/Tag: oracle

Oracle PL/SQL Loop to Update Fields with Periodic Commits

Have you ever had one of those moments where you’ve just completed importing 1.7 million user records from flat files into an normalized set of ATG Personalization tables, plus some custom tables, and you only then realize that the passwords from the old system, while in the compatible md5sum format, are all UPPERCASE, while ATG uses all lowercase hashes?

It’s not a great moment.

Initially I was stuck in an ATG specific mind-set. I figured the two possible solutions were as follows:

  1. Use the already sub-classed ProfileFormHandler to override the out of the box password comparison and do an uppercase on the hash value before checking it against the database. Also update the create and update related methods as well to uppercase the hash.
  2. Drop the 1.7 million records. Update the importer tool to lowercase the incoming md5 hash before persisting it.

The issue with option 1 is that it means overriding the perfectly good out of the box behavior of ATG Profiles for the life of the application due to a set of awkward initial data. I’m happy to override ATG behavior when I should, but this just felt wrong.

The issue with option 2 is that it would take approx 2-3 days. The import process was slow and had to be done in small chunks for reasons I won’t get into now.

It wasn’t until after sleeping on it that I realized I had put myself into the ATG box unnecessarily. Let’s just fix the data in situ. I didn’t know much PL/SQL but some Googling (I love how that’s a common verb now, btw) led me to write up this:

declare i number := 0;
  for r in (select id from dps_user)
    update dps_user
       set password = lower(password)
     where id =;
  	i := i+1;
	if mod(i, 10000) = 0 THEN    -- Commit every 10000 records
	end if;
  end loop;

I’m no Oracle DBA, but it works!

Essentially it loops through every row in the dps_user table, and replaces the password with an all-lowercase version of itself. Every 10,000 records it does a commit as the full 1.7 million records would overwhelm the undo tablespace.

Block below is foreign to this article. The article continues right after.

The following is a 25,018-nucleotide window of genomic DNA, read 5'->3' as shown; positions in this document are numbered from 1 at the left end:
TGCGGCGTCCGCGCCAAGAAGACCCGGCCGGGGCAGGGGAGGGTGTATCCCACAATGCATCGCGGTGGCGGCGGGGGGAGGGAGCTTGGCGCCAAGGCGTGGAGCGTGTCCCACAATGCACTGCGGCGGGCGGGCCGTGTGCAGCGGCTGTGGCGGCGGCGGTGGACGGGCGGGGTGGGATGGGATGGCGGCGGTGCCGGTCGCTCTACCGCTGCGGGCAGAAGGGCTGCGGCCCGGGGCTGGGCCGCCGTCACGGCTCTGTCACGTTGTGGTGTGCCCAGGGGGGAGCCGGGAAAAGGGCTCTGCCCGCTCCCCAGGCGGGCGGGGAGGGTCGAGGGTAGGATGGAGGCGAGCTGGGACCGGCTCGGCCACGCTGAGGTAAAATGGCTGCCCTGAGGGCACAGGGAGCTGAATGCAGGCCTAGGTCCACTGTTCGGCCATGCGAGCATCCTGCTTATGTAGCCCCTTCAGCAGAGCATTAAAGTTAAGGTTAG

Why Oracle makes me nuts

When left to my own devices I tend to use PostgreSQL or MySQL. They’re both free, open source, run on every platform I use, and I understand how to use them, tune them, etc…. However, when I’m building an application and database scripts that will be deployed on Oracle, and using an application which doesn’t really support PostgreSQL or MySQL for production anyhow, I will use Oracle. I don’t have much against Oracle really, mostly I just don’t understand it’s inner workings very well, and usually I only deal with it when it breaks.

Installing Oracle on Mac OS X has been possible for a while, but has been FAR from easy. More often than not the installers would throw fatal errors and die horrible deaths. However, you can now get a pre-packaged Oracle 10 XE installation running on Linux as a downloadable Parallels image.

Which takes a lot of the pain away. Just download, run, and poof you have a running Oracle 10 instance with a web admin, and you can plug your SQLDeveloper, JBoss, ATG, etc… into it.

Until it starts throwing errors. Not Oracle. Oracle just sits there happily, but your applications start blowing up. Not at first, but when you start trying to DO stuff. Like say running a bunch of install scripts, and it starts failing 1/2 way through. I finally tracked it down as a known issue, mentioned on a few blogs like this one:

So there’s a hack/fix at least, but come on Oracle! When your database falls over faster than any open source database you have issues.

This isn’t an “I hate Oracle” rant. When it comes to huge production systems I’m not 100% sure I’d pick anything other than Oracle on Veritas. But I just wish they made it easier to use all around. Has anyone seen a very serious production system using PostgreSQL? I’m sure they exist, but I haven’t seen one. By serious I mean 8,000+ simultaneous jdbc connection, tens thousands of transactions/minutes, tables with 10+ million rows, and queries that do multi table joins across tables of that size, and tested disk, hardware, and server failover. I’m not doubting that it can be done, but who’s doing it?